For knowledge workers and customers the task of gaining the input needed for these situations is creating an entirely new environment. Creative learning is becoming the fundamental activity. It is not about consuming pre-determined content, passing tests or something with beginnings and ends. Learning is continuous transformation. It is the foundation for creative action. The ability to meet the needs of a situation better can only exist partially prior to the live moment. You can never be fully prepared in advance: success depends on how you are present and how you communicate.

The new competitive edge comes from interactive capacity: the ability to connect with information and people, as and when needed. What gives the edge is not what is already known by the individual, as much as the ability to solve problems that require real-time learning through live interaction. In increasingly complex environments learning curricula cannot be effectively designed beforehand. Needs and also solutions emerge responsively.

This view focuses attention on the way everyday conversations between people create the future. Organizations are self-organizing patterns of participation and communication through which coherent action and innovation emerge.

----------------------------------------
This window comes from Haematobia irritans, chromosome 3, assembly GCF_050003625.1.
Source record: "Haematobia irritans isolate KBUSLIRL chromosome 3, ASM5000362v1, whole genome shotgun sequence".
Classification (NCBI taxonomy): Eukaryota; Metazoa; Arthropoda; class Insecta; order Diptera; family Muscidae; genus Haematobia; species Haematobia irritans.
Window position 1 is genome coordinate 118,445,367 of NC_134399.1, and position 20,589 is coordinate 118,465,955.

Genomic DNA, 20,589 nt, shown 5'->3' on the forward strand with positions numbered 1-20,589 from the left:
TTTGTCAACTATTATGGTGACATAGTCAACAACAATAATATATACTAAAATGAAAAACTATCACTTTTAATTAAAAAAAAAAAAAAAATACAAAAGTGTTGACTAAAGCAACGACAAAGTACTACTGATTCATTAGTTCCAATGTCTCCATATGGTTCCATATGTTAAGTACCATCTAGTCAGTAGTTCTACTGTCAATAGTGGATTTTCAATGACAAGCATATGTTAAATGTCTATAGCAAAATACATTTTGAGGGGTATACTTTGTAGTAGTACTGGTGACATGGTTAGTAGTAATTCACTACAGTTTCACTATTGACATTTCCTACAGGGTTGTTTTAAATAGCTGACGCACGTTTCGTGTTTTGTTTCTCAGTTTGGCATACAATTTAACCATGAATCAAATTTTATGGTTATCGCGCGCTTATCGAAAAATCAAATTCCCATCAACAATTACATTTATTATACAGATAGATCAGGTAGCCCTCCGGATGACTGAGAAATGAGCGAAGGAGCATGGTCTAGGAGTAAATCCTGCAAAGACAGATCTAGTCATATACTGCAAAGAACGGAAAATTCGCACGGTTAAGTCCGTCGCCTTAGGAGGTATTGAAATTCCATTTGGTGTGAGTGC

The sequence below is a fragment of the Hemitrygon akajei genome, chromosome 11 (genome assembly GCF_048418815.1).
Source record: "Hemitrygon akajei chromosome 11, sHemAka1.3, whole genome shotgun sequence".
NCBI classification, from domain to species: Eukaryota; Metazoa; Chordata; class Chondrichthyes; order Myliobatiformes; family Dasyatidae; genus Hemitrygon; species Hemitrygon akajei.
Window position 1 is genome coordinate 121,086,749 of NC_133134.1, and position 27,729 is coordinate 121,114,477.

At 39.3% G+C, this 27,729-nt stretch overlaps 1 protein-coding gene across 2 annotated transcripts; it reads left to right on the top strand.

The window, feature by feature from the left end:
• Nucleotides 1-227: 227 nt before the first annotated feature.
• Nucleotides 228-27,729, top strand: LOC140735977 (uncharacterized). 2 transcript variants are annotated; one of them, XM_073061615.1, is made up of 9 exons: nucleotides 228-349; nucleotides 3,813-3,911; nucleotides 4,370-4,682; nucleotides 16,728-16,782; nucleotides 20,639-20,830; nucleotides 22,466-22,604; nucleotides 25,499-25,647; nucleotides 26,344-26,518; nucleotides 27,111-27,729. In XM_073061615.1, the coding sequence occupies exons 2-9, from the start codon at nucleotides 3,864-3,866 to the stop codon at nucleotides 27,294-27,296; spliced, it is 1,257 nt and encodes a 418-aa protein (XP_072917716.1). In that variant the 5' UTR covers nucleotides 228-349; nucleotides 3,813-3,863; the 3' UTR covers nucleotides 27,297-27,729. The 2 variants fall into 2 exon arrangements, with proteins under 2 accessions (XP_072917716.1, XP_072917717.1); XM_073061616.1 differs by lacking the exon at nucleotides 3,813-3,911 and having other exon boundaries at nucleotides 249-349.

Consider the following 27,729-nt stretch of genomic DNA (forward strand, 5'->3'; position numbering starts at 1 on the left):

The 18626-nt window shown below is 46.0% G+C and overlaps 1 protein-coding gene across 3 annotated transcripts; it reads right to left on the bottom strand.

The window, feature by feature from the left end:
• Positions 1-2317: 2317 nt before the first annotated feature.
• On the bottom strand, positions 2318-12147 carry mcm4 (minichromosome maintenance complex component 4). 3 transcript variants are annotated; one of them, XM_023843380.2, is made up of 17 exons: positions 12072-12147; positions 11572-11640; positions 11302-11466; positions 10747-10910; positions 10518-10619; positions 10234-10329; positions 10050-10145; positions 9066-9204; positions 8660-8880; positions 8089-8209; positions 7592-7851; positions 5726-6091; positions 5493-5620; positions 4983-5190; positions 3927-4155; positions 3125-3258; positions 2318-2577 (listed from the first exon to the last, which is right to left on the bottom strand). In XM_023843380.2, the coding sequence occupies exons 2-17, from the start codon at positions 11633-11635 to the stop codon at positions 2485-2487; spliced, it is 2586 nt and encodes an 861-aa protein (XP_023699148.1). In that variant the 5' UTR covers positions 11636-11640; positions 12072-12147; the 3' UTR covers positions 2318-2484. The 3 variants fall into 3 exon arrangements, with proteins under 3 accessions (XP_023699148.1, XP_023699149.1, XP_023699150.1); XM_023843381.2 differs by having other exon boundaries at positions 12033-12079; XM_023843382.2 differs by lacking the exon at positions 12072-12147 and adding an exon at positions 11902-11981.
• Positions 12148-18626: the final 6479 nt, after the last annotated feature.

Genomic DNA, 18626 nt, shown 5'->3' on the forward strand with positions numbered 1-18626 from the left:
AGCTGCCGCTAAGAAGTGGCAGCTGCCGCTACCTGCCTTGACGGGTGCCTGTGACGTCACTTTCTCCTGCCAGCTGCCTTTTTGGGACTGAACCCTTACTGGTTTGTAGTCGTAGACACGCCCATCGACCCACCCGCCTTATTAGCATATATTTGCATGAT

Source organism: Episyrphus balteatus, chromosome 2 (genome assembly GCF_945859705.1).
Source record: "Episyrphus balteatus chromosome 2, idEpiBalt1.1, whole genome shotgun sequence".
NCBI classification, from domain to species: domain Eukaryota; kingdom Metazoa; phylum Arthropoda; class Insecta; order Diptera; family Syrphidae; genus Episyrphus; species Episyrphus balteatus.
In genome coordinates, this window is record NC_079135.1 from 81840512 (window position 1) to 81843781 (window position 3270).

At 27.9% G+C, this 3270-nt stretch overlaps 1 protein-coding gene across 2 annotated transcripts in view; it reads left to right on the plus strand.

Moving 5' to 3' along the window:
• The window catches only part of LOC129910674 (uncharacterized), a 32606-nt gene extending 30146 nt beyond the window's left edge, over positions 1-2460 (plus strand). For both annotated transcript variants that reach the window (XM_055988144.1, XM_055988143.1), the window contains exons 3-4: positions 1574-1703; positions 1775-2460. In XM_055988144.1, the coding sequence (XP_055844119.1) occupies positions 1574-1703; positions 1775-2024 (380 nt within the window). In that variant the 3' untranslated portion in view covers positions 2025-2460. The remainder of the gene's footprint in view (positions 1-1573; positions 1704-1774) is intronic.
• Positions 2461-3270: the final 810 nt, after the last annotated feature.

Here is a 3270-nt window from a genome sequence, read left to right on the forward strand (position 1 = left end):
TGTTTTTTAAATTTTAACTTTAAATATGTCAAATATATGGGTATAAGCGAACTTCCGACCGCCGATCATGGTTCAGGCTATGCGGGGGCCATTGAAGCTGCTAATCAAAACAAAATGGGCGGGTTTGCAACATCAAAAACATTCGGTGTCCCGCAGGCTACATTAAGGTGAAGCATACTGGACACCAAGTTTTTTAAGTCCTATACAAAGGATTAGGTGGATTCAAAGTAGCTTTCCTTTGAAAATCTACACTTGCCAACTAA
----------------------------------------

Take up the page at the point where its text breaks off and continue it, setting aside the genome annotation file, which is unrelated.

The concept of the social business builds on an agile, iterative framework. Learning is not related to meeting the requirements set by someone else, but is motivated and expressed through personal situational needs and aspirations. The idea of interactive competence also reflects the radical change in thinking that is going on. We are leaving behind the Western preoccupation with the autonomous individual and beginning to appreciate the importance of social processes and interdependence.

This understanding of competence suggests that the capability to act is a social process. The primary learning asset for a knowledge worker is interactive, reflective practice. The network is also a means for signalling: making one’s own learning visible not only to oneself, but also to others, thus creating a platform for comments, conversation, and even formal accreditation.

Learning happens in interaction between interdependent people. Competence, the ability to act more purposefully is the emergent phenomena resulting from that interaction. People are simultaneously forming and being formed by each other at the same time – all the time.

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Thank you Riel Miller, Doug Griffin, Stephen Downes, Kenneth Gergen and Ralph Stacey